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Welcome to the SB&F Editor's Blog. I am Maria Sosa, Editor-in-Chief of SB&F. Through this blog I hope to interact with the SB&F community and post news and information related to science books, videos, authors, opportunities and other topics of interest to our readers. I hope you find the blog useful and entertaining. Please, join the conversation by posting a comment on our Facebook page. I'd love to hear from you!


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  • Beauty and the Brain

    I am proud to be part of the team that helped put together the exhibition Beauty and the Brain Revealed currently on display at the AAAS Gallery. The exhibition builds on a 2010 collaboration between the Zanvyl Krieger Mind/Brain Institute at the Johns Hopkins University and the Walters Art Museum to examine how the brain perceives abstract sculpture. As part of the experience, viewers can put on a pair of 3D glasses to explore digitally morphed versions of sculpture and learn how 3D shape characteristics relate to your own aesthetic preferences! The interactive exhibition explores the aesthetic theory of “significant form,” which includes the idea that certain aesthetic experiences...      Read more...
  • New at the National Air and Space Museum

    We've been blogging recently on the intersection of science on art.. Therefore, a new trio of exhibits that opened last week at theNational Air and Space Museum here in Washington, D.C. , caught our attention. Housed together, though technically separate exhibits, "High Art: A Decade of Collecting," "Searching for Goldilocks" and "Suited for Space" showcase the exploration of space and aviation. The exhibits are described below. If you are planning a trip to D.C. in the next few months, these are definitely worth adding to your itinerary. High Art: A Decade of Collecting showcases 50 pieces of art acquired by the museum during the past 10 years. These pieces...      Read more...
  • The Science and Art of Photography

    Guest Blogger: Ann Williams, Art Director, SB&F Scientific photography is both an "art" and a "science", where artists and scientists strive to better understand the world around them. Yet art and science differ greatly in their aim and their practice. Art concerns itself with aesthetically pleasing images. The artistic part of photography includes the photographer's artistic goals, his composition, his vision, inspiration and the use of art-related concepts. Understanding the "art" is essential to good photography, but cannot be performed by itself. One cannot learn and master art first and then just take photographs. It requires practice; experimentation...      Read more...
  • A Science-inspired Art Movement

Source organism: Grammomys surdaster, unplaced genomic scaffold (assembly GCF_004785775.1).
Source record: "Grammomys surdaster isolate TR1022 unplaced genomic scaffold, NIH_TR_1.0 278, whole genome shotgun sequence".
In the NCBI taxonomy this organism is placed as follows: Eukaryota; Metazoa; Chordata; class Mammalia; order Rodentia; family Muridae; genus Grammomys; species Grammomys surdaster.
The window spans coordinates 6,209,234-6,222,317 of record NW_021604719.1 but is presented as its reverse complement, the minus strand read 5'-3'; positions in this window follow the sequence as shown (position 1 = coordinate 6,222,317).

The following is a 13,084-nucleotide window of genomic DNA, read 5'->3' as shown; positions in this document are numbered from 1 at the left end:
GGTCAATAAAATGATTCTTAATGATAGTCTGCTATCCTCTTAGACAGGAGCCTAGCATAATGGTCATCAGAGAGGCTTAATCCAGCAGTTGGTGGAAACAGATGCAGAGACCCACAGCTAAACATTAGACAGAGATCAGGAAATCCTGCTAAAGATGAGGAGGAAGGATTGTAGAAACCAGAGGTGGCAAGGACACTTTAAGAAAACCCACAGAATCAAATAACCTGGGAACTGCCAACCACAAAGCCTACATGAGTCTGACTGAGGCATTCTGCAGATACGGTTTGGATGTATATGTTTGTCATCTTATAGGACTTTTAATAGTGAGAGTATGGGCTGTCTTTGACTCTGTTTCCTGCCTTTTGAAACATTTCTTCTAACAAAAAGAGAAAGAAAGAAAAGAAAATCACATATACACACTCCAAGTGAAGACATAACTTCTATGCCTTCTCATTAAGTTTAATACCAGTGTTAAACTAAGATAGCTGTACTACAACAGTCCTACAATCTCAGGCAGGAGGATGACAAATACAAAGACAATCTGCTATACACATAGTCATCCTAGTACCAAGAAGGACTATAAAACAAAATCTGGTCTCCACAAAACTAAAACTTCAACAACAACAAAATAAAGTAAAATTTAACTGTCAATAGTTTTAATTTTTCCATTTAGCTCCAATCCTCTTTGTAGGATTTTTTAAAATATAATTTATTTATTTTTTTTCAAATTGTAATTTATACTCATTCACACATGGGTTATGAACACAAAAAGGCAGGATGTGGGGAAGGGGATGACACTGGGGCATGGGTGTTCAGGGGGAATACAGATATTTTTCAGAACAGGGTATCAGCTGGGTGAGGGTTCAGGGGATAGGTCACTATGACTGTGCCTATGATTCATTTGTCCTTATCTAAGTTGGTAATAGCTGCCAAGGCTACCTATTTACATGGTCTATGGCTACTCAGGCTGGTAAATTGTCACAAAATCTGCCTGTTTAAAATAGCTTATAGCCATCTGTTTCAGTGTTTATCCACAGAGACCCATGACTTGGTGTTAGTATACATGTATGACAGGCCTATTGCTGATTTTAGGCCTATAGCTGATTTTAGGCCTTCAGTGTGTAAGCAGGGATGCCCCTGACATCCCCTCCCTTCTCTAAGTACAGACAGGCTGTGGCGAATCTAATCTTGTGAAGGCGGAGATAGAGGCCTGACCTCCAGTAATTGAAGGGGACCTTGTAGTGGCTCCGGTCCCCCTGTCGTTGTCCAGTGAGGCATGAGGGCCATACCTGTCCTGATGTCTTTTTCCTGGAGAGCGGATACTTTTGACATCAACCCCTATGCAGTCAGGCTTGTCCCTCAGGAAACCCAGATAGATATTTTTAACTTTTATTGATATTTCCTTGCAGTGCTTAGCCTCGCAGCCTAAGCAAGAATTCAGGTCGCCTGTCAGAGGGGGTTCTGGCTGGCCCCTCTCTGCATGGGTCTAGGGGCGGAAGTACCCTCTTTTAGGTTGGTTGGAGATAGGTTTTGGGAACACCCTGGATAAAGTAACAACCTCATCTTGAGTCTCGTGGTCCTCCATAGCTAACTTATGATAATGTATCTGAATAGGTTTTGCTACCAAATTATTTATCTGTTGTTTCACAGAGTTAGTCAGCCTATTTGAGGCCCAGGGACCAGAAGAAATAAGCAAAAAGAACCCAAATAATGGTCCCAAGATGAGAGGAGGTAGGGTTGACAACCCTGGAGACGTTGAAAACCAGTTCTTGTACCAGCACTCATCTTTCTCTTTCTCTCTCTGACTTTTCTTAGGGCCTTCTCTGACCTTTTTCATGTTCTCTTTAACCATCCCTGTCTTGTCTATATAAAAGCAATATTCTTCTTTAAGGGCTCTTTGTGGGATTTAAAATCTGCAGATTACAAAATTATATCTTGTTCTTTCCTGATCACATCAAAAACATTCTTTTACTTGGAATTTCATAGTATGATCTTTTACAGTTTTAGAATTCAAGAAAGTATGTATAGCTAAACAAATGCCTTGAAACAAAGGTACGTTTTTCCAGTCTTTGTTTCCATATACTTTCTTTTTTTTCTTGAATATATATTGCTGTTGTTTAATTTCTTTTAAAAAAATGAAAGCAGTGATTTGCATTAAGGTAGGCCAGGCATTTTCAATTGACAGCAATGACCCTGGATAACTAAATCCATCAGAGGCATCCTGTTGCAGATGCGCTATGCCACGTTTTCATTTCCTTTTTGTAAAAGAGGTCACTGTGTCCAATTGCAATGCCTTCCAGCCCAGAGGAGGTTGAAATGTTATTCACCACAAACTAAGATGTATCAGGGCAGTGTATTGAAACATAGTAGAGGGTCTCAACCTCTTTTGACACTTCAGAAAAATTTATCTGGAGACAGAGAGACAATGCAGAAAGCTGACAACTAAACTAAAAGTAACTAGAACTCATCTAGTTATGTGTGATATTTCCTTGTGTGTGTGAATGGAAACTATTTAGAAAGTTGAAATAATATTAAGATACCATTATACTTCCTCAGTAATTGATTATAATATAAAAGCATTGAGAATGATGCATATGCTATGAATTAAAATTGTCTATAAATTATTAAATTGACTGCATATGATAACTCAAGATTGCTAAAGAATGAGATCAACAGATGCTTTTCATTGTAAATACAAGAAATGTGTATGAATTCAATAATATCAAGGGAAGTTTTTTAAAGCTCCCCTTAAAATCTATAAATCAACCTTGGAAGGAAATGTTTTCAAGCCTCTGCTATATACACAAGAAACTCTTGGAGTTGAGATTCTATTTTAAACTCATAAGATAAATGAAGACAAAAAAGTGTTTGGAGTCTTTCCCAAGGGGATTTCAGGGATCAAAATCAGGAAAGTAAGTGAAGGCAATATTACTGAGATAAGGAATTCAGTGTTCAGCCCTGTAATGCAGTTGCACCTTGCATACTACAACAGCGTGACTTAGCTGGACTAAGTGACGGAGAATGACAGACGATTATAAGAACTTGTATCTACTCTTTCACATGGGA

Guest Blogger: Ann Williams, Art Director, SB&F This image is from Ken and Julia Yonetani's recent exhibition, Crystal Palace: The Great Exhibition of the Works of Industry of All Nuclear Nations. The chandelier frame is made up of uranium glass beads, wire, UV light bulbs, and electric components. Science has always been an integral part of art. Albert Einstein said, "Imagination in more important than knowledge." Leonardo da Vinci engaged in the art of science and the science of art. Andy Warhol used film in his portraits. If not entirely engaged in the arts, scientists throughout history have at least engaged in science with an artistic spirit. Scientists and artists use...      Read more...
    Published 4 Apr 2013 3:53 PM by Maria Sosa
  • Bio-art, a Blend of Science and Art

    Guest Blogger: Ann Williams, Art Director, SB&F Image Credit: Eduardo Kac, Natural History of the Enigma, transgenic flower with artist’s own DNA expressed in the red veins, 2003/2008. Collection Weisman Art Museum. Photo: Rik Sferra. Bio-art is an art practice that uses live tissues, bacteria, living organisms and life processes to create works of art. Adam Zaretsky is an artist, or "bio-artist," working on his PhD in Art and Biology at Rensselear Polytechnic Institute (RPI) . His focus is on artistic uses and the social implications of molecular biology, tissue culture, genomics and developmental biology. He once played Engelbert Humperdincks's Greatest Hits to a dish...      Read more...
  • Art and Science Update

    In our September issue, we shared a resource guide inspired by Disposable Culture , an art exhibit at AAAS headquarters. We thought that our readers might also be interested in a few other science-focused art exhibits. One is Focus on Nature (FON) , a biennial exhibition of scientific, natural and cultural history. It began in 1990 in conjunction with the Northeast Natural History Conference. Artworks considered for inclusion must accurately represent the subjects, or research results and processes. The current exhibition is open through December 31, 2012 in the Photography Gallery of the New York State Museum in Albany, NY. It features 93 natural history illustrations, representing the work...      Read more...